Wolfgang Mauerer wrote:
> Gilles Chanteperdrix wrote:
>> Wolfgang Mauerer wrote:
>>> Gilles Chanteperdrix wrote:
>>>> the hostrt stuff did not compile on ARM, at this chance, I had a look 
>>>> and found a few things which I did not like:
>>>> - the kernel-space and user-space did not use seqcount implementations 
>>>> from the same header, and what is more, seqcount is not available on 2.4
>>>> kernels. Since we provide an implementation anyway, I changed the code 
>>>> so that only this implementation is used both in kernel-space and 
>>>> user-space. Prefixing everything with xn to avoid namespace clashes.
>>> that makes sense, good point!
>>>> - the xnarch_hostrt_data also had two different definitions, one for 
>>>> user-space, one for kernel-space, since this definition is supposed to 
>>>> come from newer I-pipe in kernel-space, the code did not compile with 
>>>> older I-pipe patches. I separated xnarch_hostrt_data, the structure 
>>>> passed by the I-pipe to do_hostrt_event, from xnvdso_hostrt_data, the 
>>>> structure, part of the vdso used for exchanges between user-space and 
>>>> kernel-space. We can now get xnvdso_hostrt_data defined all the time. We
>>>> can probably even move xnvdso_hostrt_data definition to vdso.h
>>> I assume your main intention is to fix the Xenomai compile when the
>>> underlying ipipe does not support hostrt? But when the ipipe layer is
>>> too old for hostrt, it does not really make sense to include hostrt
>>> support in the vdso -- it may be cleaner to define an empty
>>> stub for struct xnarch_hostrt when ipipe does not provide hostrt info.
>> No. The point is to avoid the comment: "hell will break loose if this
>> struct is not keep in sync with one defined by the I-pipe". Having two
>> pieces of code relying on different headers to get the same structure
>> defined is really shooting ourself in the foot and asking for more. The
>> only case where we can admit that is when one piece of code is assembly.
>> And even then, it is dangerous (look at the linux kernel code, the
>> developers devised asm-offsets.h to solve exactly this issue).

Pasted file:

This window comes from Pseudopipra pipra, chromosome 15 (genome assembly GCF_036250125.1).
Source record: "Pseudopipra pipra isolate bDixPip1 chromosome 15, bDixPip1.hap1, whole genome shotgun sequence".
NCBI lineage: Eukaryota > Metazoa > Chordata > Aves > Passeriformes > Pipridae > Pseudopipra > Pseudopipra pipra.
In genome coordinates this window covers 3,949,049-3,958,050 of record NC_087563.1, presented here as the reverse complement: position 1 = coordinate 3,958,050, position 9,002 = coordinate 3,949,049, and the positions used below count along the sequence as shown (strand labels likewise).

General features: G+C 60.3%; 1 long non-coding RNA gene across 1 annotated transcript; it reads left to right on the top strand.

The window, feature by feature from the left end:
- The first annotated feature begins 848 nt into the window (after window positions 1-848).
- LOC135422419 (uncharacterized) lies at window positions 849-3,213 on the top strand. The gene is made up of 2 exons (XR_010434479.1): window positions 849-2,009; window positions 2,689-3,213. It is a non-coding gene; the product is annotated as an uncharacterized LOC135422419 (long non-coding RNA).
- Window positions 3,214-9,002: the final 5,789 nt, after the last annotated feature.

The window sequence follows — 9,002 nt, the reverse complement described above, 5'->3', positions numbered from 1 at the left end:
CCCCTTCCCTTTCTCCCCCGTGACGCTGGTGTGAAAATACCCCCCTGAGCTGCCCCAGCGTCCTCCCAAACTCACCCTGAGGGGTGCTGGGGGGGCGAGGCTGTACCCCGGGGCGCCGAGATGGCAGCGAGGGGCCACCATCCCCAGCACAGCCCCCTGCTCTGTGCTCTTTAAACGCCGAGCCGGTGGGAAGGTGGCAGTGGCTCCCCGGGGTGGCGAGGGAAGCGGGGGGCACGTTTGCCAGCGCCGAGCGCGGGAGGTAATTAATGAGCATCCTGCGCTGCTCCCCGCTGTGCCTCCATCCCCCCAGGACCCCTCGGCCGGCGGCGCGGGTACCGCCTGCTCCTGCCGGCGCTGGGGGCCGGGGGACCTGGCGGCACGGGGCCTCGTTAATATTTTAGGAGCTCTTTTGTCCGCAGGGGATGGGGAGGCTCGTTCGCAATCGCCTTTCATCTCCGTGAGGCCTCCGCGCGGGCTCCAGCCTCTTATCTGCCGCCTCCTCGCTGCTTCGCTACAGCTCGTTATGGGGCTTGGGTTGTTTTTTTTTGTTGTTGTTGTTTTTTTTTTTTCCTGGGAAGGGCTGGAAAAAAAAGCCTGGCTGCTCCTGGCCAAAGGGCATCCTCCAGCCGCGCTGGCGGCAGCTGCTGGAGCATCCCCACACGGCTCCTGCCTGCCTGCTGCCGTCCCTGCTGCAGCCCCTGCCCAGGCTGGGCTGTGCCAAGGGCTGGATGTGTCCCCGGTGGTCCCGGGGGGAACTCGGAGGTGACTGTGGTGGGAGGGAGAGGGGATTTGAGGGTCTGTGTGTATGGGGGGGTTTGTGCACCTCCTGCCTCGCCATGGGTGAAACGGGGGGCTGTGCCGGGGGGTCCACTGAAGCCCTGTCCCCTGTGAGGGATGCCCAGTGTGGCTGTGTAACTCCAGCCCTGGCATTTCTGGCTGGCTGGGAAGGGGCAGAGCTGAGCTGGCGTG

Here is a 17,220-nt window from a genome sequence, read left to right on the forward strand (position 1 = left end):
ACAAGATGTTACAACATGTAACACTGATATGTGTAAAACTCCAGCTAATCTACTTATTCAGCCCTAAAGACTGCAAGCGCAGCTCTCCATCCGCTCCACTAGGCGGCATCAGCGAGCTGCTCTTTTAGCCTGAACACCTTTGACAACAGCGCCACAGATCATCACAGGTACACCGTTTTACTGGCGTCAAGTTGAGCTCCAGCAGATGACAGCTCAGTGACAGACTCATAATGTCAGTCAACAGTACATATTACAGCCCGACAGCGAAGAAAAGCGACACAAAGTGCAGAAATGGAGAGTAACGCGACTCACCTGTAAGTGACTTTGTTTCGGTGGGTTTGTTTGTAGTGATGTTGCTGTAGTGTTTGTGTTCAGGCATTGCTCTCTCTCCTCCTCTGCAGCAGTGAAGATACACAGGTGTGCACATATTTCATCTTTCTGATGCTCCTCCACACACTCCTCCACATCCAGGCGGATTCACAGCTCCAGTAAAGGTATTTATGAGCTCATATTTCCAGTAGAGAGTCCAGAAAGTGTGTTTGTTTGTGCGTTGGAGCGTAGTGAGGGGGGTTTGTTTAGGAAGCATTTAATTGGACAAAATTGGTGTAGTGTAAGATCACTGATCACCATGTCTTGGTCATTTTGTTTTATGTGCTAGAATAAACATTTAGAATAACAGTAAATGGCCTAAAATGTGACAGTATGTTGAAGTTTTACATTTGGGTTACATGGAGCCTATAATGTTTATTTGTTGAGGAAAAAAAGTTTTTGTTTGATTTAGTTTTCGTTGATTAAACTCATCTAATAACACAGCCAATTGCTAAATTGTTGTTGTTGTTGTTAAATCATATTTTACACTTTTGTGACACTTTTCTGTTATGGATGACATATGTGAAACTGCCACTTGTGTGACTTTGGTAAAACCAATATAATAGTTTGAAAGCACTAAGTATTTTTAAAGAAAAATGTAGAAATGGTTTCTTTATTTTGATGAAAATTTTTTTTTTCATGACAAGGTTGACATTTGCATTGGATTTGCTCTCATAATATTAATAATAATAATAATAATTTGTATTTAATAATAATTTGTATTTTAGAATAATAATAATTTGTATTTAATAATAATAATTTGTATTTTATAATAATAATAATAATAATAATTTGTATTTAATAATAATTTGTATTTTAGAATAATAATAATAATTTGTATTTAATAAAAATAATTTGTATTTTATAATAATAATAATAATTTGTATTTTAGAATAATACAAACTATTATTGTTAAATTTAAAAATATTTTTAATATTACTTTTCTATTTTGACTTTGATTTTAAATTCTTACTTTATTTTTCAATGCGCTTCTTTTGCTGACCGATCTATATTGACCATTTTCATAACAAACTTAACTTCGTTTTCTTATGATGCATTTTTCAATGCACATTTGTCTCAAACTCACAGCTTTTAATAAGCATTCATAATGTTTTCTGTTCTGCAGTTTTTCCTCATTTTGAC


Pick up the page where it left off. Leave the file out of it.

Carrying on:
>> Besides, having two structures defined for the two different layers
>> allows us to modify one structure without any impact on the other.
>> Keeping the structure defined even if the I-pipe does not define it is
>> just a side effect which avoids #ifdefery. The vdso is part of a heap
>> mapped in user-space, so the granularity is 4 Kbi, we do not really care
>> about a structure we do not use. But this is debatable, I agree.
> It'd be nicer to eliminate it when there's no support for it, but no
> religious issue here.

The point is that if we want to do that, we have a user-space issue,
user-space has no CONFIG_* to know whether the structure definition is
needed. So, having the structure defined at all times is the simpler

>>>> - avoided cycle_t and u32 in order to avoid user-space namespace 
>>>> pollution and need for many typedefs with 2.4 kernels. Using unsigned 
>>>> long long directly instead of cycle_t revealed a bug in clocktest.c.
>>> While typedefs are generally debatable, the intention here was to
>>> create as much symmetry with the Linux kernel implementation as
>>> possible since this code is fairly well tested. I cannot
>>> point to any particular problem with the non-fixed-width definitions,
>>> but with them, we do at least avoid the possibility of introducing
>>> any scaled math issues.
>> unsigned long long is 64 bits
>> unsigned is 32 bits
>> unsigned long has the natural processor word size.
>> So, in reality, they are fixed width definitions. Portable accross all
>> architectures supported by Linux. No typedefs needed.
> that's correct for almost all programming models (and all reasonable
> ones, and certainly for everything the kernel runs on AFIK), but I still
> don't see a benefit in removing analogies to the kernel for no
> particular gain. A few lines before, you argued that things should
> resemble the kernel approach.

The gain is #ifdefery again, with multiple typedefs which need to be
tested in all conditions in order to be sure that we do not clash or
miss the definition in some conditions (2.4 kernel for instance).
Besides, with the cycle_t define, we had an undetected bug in
clocktest.c. And typedefs would leak in user-space. I do not really like
to take the decision to forbid Xenomai users to use the cycle_t typedef
in their application for their own purposes.


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